Hereditary haemochromatosis (HHC) is a group of disorders related to deficiency of the iron regulatory hormone called “hepcidin”. HHC is also an autosomal recessive genetic disease.

Other inherited blood disorders such as thalassemia and sickle cell anaemia can cause iron overload. Here, overload occurs when the body accumulates iron in an attempt to counteract anaemia, and by blood transfusions. Transfusions are often a major part of therapy for these disorders, whether given occasionally during acute crises or as part of a regular treatment programme. People with these diseases cannot be treated in the same way as for genetic haemochromatosis. Instead, they may need regular chelation therapy (the use of drugs which bind with metals in the body so that they can be excreted) and blood exchange rather than transfusions. You can discuss how to prevent iron overload in thalassemia and sickle cell disease with your haematologist.

SYMPTOMS OF HAEMOCHROMATOSIS

The excess levels of iron can lead to non-specific symptoms. It is worth noting that more and more people are being diagnosed with hereditary haemochromatosis without showing any symptoms.

Symptoms can be difficult to spot because they’re often mild initially, with many potential causes. Fatigue and lethargy are common, and joint pain or arthritis may occur. Sexual problems, particularly impotence in men or loss of menstruation in women, may be an important early sign.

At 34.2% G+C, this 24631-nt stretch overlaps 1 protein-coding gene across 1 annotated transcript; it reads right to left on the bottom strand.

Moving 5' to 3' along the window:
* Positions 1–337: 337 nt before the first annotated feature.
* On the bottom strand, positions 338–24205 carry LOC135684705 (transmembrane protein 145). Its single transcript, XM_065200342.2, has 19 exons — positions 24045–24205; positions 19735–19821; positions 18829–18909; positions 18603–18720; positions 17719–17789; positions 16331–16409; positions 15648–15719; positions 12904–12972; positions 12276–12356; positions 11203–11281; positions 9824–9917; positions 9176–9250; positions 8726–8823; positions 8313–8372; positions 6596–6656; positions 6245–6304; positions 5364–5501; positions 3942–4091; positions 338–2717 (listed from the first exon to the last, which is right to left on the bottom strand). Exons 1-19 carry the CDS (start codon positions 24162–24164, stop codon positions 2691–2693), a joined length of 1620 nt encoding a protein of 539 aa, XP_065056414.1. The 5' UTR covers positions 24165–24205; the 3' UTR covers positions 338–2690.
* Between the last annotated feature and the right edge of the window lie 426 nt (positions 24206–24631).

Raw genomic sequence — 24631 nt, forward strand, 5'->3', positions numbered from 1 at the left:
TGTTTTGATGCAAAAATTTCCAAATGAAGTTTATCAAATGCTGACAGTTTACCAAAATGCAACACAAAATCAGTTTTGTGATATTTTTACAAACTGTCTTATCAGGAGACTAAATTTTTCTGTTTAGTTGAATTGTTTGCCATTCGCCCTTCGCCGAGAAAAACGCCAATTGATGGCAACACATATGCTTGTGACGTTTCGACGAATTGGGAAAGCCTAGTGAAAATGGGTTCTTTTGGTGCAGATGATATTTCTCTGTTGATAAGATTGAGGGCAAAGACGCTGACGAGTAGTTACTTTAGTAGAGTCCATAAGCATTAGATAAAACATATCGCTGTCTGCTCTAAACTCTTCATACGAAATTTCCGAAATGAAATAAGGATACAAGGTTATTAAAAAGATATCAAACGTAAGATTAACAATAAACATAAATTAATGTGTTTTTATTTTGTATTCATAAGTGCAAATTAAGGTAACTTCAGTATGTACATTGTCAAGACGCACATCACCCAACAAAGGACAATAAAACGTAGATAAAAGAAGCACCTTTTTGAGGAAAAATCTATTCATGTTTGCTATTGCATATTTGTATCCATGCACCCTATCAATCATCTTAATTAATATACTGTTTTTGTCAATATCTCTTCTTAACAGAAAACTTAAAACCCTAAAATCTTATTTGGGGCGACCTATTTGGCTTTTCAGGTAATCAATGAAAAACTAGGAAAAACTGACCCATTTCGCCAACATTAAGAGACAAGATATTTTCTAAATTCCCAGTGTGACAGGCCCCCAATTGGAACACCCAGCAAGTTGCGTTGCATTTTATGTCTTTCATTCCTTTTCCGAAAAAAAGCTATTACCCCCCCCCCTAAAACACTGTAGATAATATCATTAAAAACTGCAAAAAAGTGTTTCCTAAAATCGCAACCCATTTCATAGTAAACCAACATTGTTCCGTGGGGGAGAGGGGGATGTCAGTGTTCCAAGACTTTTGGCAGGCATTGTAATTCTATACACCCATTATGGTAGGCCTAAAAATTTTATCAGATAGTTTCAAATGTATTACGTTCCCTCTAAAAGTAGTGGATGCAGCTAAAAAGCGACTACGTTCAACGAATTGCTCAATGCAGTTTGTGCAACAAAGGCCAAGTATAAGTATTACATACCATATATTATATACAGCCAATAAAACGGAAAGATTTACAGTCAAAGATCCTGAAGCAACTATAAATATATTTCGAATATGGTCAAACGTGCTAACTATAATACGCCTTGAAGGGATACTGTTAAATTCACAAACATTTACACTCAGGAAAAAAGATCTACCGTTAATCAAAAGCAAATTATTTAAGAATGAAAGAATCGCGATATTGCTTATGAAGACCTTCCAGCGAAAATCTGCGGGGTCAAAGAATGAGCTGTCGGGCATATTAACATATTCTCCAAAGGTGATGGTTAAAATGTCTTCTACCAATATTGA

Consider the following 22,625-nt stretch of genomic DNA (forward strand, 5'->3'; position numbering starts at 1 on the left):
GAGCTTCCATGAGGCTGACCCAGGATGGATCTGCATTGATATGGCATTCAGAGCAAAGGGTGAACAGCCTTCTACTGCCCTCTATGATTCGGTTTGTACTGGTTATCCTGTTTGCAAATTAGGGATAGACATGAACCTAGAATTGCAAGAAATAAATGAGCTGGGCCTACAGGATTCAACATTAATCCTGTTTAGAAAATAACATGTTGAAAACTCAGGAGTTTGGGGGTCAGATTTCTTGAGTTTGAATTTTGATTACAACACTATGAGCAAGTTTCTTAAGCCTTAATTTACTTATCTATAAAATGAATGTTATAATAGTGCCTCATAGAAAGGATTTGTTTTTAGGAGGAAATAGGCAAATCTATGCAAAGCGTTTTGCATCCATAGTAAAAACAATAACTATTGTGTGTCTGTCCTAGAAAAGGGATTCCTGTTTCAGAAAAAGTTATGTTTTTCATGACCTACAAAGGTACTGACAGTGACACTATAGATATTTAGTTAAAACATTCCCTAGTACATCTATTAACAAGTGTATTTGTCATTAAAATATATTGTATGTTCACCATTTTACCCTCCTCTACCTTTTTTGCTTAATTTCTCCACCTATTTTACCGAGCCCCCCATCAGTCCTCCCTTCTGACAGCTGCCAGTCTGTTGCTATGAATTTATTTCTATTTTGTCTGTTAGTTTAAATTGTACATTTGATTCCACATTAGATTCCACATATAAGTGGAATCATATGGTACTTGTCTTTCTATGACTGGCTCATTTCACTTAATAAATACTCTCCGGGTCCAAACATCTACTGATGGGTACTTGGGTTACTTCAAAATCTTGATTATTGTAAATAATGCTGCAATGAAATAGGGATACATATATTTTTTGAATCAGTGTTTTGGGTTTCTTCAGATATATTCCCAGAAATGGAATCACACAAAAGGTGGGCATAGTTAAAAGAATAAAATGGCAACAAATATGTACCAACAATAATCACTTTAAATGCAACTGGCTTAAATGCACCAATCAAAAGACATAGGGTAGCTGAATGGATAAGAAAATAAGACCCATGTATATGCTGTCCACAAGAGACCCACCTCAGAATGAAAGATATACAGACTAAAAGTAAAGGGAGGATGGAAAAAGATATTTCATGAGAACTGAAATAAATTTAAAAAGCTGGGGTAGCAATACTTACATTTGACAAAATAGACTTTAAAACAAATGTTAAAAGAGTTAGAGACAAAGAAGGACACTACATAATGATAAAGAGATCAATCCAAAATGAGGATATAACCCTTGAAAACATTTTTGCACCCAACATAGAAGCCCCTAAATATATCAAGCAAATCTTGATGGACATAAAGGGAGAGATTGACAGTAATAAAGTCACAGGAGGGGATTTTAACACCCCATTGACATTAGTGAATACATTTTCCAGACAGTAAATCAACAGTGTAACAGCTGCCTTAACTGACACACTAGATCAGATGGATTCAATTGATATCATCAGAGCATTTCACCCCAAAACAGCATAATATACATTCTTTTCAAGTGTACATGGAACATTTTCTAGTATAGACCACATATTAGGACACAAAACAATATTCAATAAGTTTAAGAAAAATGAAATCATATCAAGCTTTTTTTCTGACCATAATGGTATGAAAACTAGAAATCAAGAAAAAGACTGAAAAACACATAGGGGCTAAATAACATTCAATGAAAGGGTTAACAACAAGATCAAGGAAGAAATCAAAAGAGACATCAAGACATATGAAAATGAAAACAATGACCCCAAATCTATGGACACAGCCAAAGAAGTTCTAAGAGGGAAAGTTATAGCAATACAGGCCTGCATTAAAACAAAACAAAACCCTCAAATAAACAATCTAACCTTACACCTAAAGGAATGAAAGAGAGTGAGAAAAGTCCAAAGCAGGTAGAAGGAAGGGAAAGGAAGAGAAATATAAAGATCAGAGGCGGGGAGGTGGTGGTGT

As the iron overload increases, sufferers may experience the following diseases:

  • Liver disease. The liver is the main site of excessive iron build up. The disease causes scarring or liver fibrosis leading to cirrhosis. Symptoms include abdominal pain, jaundice, swelling of the ankles or abdomen and enlargement of the liver or spleen.
  • Heart disease. Excess iron deposits may lead to one of two heart conditions: heart failure (indicated by tiredness, lack of energy, shortness of breath and ankle swelling) and abnormal heart rhythms. Patients may experience extra heart beats known as ectopics or disorders where the heart goes either too fast (tachycardia) or too slow (bradycardia).
  • Pancreatic disease. Sugar diabetes (diabetes mellitus) may be an early sign of haemochromatosis and develops in up to half of all patients with advanced disease. Diabetes is due to excess iron in the pancreas gland damaging the insulin producing cells. This complication together with the dark skin pigmentation that can occur has led to haemochromatosis sometimes being called ‘bronze diabetes’.
  • Rarely, endocrine gland problems particularly with pituitary, thyroid or sex hormones can occur, as can skin and neurological disease.

COMMON MUTATIONS IN HAEMACHROMATOSIS

There are two known common variants in the HFE gene that have been associated with iron overload. These are called C282Y and H63D. The numbers 282 and 63 indicate where the mutations are found on the HFE gene. The mutations occur on a specific chromosome (chromosome six).

The C282Y mutation is the more severe. It is found only among people of northern European origin and may date back several thousand years. The H63D variant is associated with a milder disease and usually only when inherited with a copy of the HFE gene having the C282Y mutation. It is thought to be much older and is spread more widely throughout the world.